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Event Series: Faith & Film Series
Faith & Film Series
April 14 @ 7:00 pm – 10:00 pm
Examine the potent medium of film in exploring themes such as love, faith, and our yearnings for the “sacred.” Each month, we’ll view a film and host a thoughtful conversation.
Co-sponsored by New College Berkeley.
Fridays, January 13, February 10, March 10
7–10 pm, Geneva Hall, G202
For info and registration, visit: https://www.tickettailor.com/events/newcollegeberkeley/
|January 13||“Of Gods and Men” Discussion: Why would a film about Trappist monks attending to Muslims, working in Algeria during wartime win all the awards in a highly secular country like France and proceed to have the second highest audience attendance of the year? Come and see why.||Sam Choi, MD, Former film curator|
|February 10||“Little Forest” Discussion: A highly compelling and beautiful film exploring gentle revelations of the return home. The story develops over the four seasons as the protagonist Hye-Won finds her purpose with new and affirming experiences that concentrates on Hye-Won’s sabbatical escape from the confusion of her mind, her slow reassessment of priorities and needs. A film about food, foraging, living in nature, true friendships and reconciliation with family, self realization for her and us.||Doug Dunderdale, Filmmaker|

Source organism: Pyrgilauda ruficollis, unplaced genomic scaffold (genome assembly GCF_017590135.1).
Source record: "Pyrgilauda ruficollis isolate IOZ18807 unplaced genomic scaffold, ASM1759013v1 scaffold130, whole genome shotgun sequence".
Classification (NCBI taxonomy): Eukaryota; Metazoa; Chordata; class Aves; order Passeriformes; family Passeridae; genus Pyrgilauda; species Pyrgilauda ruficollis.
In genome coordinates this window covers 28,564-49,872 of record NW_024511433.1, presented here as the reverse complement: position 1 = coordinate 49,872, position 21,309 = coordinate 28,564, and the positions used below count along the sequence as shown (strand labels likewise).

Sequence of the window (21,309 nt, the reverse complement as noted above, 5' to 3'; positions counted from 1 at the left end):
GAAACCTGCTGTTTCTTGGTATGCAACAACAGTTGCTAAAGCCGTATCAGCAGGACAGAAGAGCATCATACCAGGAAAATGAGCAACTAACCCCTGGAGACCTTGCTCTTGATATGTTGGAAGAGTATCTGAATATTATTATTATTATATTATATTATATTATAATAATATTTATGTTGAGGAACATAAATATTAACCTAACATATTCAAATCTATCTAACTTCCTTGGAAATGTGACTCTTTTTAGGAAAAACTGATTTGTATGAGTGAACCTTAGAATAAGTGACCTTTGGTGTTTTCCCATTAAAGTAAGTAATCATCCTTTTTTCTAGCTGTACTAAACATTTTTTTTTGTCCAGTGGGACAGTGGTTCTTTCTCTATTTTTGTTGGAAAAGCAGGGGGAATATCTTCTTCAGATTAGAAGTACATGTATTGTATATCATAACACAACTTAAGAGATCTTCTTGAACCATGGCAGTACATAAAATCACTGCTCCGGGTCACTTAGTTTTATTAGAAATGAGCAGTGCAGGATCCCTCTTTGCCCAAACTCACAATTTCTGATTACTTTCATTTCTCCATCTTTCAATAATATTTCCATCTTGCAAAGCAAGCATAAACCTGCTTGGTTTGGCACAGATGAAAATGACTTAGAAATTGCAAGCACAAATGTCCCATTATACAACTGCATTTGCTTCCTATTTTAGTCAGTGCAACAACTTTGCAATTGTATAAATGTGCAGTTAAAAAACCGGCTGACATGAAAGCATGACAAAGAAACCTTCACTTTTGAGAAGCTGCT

|March 10||“STUTZ” Discussion: Phil Stutz is one of the world’s leading psychiatrists. Directed by friend and patient Jonah Hill, the film explores Stutz’s life and walks the viewer through his signature visualization exercises, The Tools. As Hill sits down with Stutz for an unorthodox session that flips their typical doctor-patient dynamic, they bring The Tools to life in a humorous, vulnerable and ultimately therapeutic experience. Content note: film uses explicit language.||John Lyzenga, Musician, Multimedia artist, & Seminarian|
|April 14||“The Most Reluctant Convert” features award-winning actor Max McLean as the older C. S. Lewis and Nicholas Ralph – as young Lewis. Beautifully filmed in and around Oxford, this engaging biopic follows the creator of The Chronicles of Narnia from the tragic death of his mother when he was just nine years old, through his strained relationship with his father, to the nightmare of the trenches of World War I to Oxford University, where friends like J.R.R. Tolkien challenge his unbelief.||Margaret Horwitz, PhD, scholar, teacher|